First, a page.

Who Is

watching out for you?

In today's world you need to understand a few more things...

Who Is

knocking on your virtual front door?

It could be someone down the block or from the Bloc

A hardware wallet that secures your virtual money

Alena Vranova, SatoshiLabs

19-October-2015 Bitcoin wallet now used in 100 countries.

Developers of the bitcoin hardware wallet have celebrated its active use in 100 countries. TREZOR is designed eliminate the need for 3rd party services to secure bitcoins, enabling security and simplicity for bitcoin users.

If you’re unfamiliar with Bitcoin, you can catch up with some history and check current Bitcoin value.

As a virtual currency Bitcoin is a hacker target. They are also lost via software. In 2013 when the Bitcoin price rose to $1,000, Kaspersky Labs began including Bitcoins in its research on financial cyber threats. That’s when SatoshiLabs began work on a hardware wallet.

“This is the first real end user solution to losing Bitcoins,” said SatoshiLabs CEO Alena Vranova. “The concept comes from the premise that computers and phones are designed to share data. Hackers are always ahead. Whatever is valuable – your money, your data – has to go offline, where it’s not reachable by hackers.”

The premise is you don’t need a bank or reliance on any third party when you have Bitcoins in hand. A security issue how a lot of private data is concentrated into certain points. Bitcoin allows for decentralizing information, and TREZOR provides security for that. 

“We created a small computer, approximately 6cm (3in) that uses Bitcoin cryptography,” Vranova said. “When set up the first time it generates a private key for all coins supported, as well as other purposes, because it can be used beyond Bitcoin. Private keys never leave the TREZOR, and it can only be connected via USB. The protocol discards everything except the necessary protocol.”

The template with the prefilled information goes through TREZOR, letting you visually validate what you are actually signing, and that you are not falling victim to phishing.

You use the button press for a physical verification. You sign the transaction with your private key and send it out. Whatever wallet – you can use a compatible wallet if you want – commits the signed transaction.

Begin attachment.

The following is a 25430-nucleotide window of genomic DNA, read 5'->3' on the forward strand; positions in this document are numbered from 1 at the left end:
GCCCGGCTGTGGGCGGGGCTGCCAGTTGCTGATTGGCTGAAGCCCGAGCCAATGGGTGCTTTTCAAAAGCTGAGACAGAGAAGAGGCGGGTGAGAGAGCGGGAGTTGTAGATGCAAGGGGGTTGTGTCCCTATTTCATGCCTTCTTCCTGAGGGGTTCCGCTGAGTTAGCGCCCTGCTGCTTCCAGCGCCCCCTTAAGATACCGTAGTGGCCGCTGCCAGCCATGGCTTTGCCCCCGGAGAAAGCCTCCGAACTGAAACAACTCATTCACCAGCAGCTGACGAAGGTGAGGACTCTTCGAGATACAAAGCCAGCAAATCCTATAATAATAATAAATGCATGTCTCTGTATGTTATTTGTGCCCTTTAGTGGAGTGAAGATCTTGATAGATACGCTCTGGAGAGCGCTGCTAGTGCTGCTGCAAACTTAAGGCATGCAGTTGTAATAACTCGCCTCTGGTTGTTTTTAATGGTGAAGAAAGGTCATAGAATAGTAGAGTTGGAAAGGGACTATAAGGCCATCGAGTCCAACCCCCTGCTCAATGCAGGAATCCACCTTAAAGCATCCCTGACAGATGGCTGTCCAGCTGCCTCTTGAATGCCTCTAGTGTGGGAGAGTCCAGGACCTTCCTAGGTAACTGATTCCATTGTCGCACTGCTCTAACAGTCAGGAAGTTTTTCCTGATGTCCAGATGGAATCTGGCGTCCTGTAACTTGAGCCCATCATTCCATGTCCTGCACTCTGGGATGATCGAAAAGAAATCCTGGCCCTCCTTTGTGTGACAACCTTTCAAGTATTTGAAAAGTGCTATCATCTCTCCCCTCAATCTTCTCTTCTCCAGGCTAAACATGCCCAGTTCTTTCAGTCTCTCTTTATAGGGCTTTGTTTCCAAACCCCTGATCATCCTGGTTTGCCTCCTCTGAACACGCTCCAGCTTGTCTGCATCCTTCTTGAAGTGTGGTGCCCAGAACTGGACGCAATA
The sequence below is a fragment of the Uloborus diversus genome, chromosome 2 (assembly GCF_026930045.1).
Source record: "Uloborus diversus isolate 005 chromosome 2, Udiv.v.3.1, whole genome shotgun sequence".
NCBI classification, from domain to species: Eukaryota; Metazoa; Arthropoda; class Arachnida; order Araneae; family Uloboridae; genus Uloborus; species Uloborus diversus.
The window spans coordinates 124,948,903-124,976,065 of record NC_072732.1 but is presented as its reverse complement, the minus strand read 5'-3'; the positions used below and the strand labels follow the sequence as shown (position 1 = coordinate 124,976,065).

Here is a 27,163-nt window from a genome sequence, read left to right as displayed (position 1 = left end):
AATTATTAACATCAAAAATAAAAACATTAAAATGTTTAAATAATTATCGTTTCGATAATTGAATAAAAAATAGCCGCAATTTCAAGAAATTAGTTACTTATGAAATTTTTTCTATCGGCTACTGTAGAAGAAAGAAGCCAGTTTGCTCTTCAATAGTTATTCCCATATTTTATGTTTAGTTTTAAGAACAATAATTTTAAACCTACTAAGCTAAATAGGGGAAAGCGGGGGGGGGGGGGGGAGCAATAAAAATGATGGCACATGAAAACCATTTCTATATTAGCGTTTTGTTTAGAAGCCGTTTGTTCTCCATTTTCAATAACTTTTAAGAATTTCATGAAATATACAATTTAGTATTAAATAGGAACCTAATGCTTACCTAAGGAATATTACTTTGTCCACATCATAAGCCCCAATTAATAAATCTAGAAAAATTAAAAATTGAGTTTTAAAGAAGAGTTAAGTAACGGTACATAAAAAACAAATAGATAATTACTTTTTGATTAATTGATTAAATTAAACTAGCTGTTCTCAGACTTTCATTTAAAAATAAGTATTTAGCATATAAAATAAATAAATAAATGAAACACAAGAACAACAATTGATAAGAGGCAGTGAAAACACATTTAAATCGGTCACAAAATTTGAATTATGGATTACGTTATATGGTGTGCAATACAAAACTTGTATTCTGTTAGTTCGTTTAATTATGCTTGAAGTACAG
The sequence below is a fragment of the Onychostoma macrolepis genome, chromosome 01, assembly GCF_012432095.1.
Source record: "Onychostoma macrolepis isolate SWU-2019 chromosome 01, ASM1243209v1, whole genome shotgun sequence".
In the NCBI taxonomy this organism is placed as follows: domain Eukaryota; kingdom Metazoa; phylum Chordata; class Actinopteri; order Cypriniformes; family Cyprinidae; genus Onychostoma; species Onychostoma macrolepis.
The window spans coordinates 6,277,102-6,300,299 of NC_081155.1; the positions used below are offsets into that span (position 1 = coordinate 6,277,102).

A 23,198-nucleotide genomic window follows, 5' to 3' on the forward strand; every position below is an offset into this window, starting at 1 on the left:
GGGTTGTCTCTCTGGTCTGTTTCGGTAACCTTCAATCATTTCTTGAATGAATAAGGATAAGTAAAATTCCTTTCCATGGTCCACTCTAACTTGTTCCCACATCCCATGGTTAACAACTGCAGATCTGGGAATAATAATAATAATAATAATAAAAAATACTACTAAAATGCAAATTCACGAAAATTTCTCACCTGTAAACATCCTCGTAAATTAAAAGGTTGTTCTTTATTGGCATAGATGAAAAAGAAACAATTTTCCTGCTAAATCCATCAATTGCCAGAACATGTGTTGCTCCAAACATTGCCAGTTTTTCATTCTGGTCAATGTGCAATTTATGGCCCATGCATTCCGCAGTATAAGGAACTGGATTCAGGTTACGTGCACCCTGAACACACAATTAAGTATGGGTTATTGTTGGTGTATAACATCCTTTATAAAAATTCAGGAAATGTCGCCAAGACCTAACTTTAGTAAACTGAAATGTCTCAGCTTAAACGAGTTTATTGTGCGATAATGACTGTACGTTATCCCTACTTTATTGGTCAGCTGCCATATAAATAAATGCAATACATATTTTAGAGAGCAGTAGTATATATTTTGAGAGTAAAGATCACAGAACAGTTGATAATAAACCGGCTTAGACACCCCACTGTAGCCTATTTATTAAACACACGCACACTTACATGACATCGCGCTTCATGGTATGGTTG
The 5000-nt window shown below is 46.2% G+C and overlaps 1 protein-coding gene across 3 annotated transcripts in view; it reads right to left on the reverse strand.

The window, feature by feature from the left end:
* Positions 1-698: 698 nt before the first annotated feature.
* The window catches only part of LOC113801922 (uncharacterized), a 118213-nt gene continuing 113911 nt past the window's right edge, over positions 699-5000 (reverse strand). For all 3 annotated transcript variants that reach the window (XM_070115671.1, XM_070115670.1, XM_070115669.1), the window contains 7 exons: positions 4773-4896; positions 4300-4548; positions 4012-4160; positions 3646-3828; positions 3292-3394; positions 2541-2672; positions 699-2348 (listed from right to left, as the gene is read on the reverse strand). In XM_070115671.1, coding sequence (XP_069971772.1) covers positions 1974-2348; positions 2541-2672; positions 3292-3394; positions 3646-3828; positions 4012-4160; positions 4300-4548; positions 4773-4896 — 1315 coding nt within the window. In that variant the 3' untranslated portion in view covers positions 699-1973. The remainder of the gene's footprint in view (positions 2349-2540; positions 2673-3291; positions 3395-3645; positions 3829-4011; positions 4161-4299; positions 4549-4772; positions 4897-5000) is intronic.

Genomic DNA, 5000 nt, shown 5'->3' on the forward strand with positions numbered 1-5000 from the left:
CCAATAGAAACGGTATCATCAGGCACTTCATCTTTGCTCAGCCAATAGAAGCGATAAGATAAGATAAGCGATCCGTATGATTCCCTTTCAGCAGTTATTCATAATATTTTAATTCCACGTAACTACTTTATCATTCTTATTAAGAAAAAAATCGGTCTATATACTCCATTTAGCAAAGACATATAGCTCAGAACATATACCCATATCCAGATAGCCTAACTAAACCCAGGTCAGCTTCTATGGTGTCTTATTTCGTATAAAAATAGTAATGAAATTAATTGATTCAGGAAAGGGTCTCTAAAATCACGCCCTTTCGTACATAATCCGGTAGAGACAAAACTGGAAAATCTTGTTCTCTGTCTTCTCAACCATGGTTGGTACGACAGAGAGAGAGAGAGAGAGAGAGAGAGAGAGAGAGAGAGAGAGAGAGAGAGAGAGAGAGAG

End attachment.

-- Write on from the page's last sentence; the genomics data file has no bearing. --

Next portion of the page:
“The beautiful thing about TREZOR is it’s a physical, tangible device to help overcome resistance to virtual money,” said Vranova. “When I tried to explain to my Mom she didn’t quite get the concept of virtual money. A couple of months later when I showed up with the prototype she understood that she could put it in her pocket.”

When you lose it or break it, your Bitcoins aren’t at risk.

Relax about remembering your private key: when you set it up the first time it creates 24 words mnemonic for your master private key.

To store your entire transaction history into a new TREZOR or compatible wallet, take out the recovery, open a compatible wallet, type those 24 words and recover your entire transaction history. Those 24 words only show on the TREZOR display; not on the computer.

Use it to protect private data, use private keys to sign any challenge-response, use it as a locking device, and to skip entering user names and passwords when logging into websites.

In Bitcoin you can manage mutual funds, except once the money is sent, it’s gone. To ensure you have good governance of a fund you can allow TREZOR to create transactions. You can validate transfers of any assets you own to someone else, and verify they are the only recipient.

When you use TREZOR to login to a website, it shows you the correct URL, which allows you to validate you’re actually on the correct site, and not a phishing site set up to spoof.

If you’re using a PIN to unlock, TREZOR generates a 9-number matrix that is shuffled every time. If your PIN is 5678, you click them into your computer. The computer has no idea, yet TREZOR can validate your PIN.

A keylogger can still capture a screenshot of a virtual keyboard. That won’t happen with TREZOR, because the matrix of the virtual keyboard is on the TREZOR display.

You click empty fields and the computer has no idea what you just did, so you unlock.

"A lot of wallet users understand this is a core security element that is very useful for many things,” Vranova said. “It might seem basic, however we labeled the interface so that all of the data is encrypted and stored in cloud storage. It’s an elliptic curve encryption, readable only one way. Only you can decrypt.”